Art from Gippsland’s Smallest Gallery.

These are exciting times. In June I made the commitment to open up my studio to the public and allow other local artists to share the exhibition space. This turned into a whole new project; The Smallest Gallery in Gippsland.  The response has been encouraging.  

Australia can boast some of the most beautiful environments in the world, many with fragile eco-systems, eroding coastlines, depleted forests and ongoing threats to unique and significant species.  Australia is home to more than one million species, many of which are found nowhere else in the world. About 85% of the continent’s flowering plants, 84% of mammals, more than 45% of birds and 89% of inshore, temperate-zone fish are unique to Australia; in other words they cannot be found in any other region www.environment.gov.au .  The consistent encroachment of industrialisation, particularly from mining and its concomitant export traffic puts Australia’s natural environment at severe risk.    Already, much of the damage done to Australia’s biodiversity is irreversible.

Australia has an increasing number of fragile eco-systems in need of protection.    Eco-system is a term that describes the complex interactions that plants and animals have with each other and such elements as soil, water, climate and escarpment.  A variety of damaging processes are contributing to the decline in native species, these include fires, invasive plants, loss of habitat and diseases.  Almost all the disturbances are caused by human activities.    The clearing of vegetation isolates plant populations and wildlife colonies. Small areas of habitat can only support species for short periods and their presence adds to the loss of biodiversity causing a never-ending destructive circle.    Marine and estuarine habitats are increasingly damaged by seepage from agriculture and intense industrial developments. The pollution of habitat comes from herbicides, pesticides, fertilisers, sewage, oil, industrial effluent, the logging of forests, the compacting of land and the dredging of waterways.    Australian State and Federal laws have allowed for some monitoring of pollution and the establishment of green corridors, but increasingly the concerns about damages have given way to economic imperatives and the introduction of new and more harmful industries such as deep water drilling for oil and unconventional gas extractions.  Added to this, between 2009 and 2010 Australia doubled its coal exports to China [www.australiancoal.com.au /exports.html‎].  This has resulted in more open cut coal mines.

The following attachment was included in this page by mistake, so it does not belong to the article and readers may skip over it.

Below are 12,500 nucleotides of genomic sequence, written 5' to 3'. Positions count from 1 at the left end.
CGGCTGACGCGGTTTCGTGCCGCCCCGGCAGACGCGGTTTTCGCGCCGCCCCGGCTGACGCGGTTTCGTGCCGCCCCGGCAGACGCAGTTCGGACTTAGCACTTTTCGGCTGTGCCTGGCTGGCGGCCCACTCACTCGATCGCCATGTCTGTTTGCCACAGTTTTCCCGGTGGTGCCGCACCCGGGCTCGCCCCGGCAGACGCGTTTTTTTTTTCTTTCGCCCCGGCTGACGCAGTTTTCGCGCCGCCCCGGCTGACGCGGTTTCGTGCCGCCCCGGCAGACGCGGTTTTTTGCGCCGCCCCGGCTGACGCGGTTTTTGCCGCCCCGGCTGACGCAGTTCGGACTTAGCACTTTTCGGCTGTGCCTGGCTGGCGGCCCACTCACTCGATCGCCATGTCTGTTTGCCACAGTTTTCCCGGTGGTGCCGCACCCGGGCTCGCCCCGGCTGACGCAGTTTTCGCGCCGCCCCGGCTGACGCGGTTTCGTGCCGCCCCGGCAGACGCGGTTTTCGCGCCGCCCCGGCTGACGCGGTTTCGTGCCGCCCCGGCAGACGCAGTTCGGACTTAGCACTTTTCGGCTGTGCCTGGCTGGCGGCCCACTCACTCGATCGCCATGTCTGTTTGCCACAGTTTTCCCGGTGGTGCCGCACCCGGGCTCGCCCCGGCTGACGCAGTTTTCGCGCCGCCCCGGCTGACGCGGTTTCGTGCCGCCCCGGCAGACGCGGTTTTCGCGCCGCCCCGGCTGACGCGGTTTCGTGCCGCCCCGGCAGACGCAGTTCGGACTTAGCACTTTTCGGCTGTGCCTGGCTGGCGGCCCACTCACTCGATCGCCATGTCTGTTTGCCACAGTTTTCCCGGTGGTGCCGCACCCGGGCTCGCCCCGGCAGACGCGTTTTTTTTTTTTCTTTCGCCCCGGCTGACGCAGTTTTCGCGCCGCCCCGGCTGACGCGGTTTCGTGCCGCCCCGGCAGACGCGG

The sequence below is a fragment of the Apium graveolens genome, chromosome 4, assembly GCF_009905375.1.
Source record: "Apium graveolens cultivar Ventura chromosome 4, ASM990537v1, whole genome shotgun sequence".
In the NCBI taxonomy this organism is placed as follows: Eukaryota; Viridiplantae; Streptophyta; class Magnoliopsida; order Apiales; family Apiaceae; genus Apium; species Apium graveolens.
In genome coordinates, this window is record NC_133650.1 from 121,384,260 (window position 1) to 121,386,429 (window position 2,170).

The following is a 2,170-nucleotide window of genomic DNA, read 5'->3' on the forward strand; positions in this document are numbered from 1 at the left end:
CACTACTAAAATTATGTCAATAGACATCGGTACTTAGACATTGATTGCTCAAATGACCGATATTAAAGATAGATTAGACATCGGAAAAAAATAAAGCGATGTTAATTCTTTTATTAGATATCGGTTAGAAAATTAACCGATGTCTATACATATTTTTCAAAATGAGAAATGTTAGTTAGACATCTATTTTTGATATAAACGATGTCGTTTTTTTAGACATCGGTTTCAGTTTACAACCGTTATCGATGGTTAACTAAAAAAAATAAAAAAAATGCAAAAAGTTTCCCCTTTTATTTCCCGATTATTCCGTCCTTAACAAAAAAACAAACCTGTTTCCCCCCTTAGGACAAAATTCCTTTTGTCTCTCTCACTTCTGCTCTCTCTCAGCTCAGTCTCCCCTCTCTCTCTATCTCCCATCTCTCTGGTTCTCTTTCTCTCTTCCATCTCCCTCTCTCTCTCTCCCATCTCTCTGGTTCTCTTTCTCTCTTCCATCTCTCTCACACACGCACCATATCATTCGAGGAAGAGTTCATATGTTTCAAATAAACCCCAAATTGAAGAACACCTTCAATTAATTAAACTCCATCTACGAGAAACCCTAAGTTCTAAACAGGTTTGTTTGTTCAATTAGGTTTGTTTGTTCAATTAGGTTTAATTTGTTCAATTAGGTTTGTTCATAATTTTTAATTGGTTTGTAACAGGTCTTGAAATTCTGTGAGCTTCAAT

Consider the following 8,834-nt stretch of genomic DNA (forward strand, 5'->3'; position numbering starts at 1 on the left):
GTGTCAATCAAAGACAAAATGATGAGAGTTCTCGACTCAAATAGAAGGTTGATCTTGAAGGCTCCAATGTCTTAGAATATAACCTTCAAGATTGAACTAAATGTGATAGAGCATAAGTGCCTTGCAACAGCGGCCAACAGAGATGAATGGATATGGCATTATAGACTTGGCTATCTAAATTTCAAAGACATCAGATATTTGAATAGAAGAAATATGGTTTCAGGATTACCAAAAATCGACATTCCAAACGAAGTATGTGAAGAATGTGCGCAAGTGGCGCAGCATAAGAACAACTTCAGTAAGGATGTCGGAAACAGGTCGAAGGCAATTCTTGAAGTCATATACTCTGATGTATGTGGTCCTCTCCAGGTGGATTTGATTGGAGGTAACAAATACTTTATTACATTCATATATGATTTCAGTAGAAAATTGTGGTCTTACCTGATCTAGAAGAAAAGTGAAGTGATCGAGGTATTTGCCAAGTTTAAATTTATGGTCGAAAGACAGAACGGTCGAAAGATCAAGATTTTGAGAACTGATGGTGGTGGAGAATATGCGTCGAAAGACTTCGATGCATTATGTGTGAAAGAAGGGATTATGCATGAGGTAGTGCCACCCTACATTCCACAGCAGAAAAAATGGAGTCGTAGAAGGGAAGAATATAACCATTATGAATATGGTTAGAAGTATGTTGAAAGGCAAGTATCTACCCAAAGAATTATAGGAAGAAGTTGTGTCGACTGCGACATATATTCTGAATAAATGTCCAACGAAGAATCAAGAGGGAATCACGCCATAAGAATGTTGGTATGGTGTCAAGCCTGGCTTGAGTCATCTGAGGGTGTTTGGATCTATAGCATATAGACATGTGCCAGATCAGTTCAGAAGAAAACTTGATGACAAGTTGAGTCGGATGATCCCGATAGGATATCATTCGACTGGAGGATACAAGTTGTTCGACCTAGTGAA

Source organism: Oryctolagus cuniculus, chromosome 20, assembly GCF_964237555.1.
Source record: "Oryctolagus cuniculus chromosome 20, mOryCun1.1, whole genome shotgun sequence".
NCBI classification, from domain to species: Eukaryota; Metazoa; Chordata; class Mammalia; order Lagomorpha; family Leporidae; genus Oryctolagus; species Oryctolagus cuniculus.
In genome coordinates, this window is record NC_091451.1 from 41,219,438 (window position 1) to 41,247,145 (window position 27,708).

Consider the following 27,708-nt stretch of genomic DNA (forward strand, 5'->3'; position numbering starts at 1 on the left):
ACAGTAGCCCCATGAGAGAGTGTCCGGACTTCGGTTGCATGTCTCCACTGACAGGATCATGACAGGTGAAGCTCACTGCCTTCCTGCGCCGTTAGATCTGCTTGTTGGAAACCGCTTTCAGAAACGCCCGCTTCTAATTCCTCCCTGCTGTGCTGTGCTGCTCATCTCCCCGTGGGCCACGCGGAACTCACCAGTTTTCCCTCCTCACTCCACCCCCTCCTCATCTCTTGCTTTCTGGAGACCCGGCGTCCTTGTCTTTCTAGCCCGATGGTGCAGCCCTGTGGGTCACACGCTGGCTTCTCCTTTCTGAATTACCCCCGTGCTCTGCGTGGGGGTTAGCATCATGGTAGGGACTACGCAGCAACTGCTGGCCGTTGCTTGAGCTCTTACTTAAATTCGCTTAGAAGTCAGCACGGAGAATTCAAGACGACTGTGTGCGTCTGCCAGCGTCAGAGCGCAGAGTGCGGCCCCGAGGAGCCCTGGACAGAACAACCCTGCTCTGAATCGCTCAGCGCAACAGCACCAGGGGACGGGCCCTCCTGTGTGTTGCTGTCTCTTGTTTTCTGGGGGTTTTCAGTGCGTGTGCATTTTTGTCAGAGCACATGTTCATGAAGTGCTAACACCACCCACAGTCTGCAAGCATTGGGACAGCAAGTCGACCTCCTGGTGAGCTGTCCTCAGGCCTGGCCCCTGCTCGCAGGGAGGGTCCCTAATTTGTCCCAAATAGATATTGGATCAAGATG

A Legacy of Environment Destruction and its Continuum.

It is over the 200 years since European settlement and the extensive clearing of native vegetation for development.   The damage has not ceased. Human activity and natural events such as fire, drought and flood continue to change Australia’s delicate eco-systems.   Such change affects the interactions within ecological communities and reduces diversity; this in turn threatens the survival of many existing native species.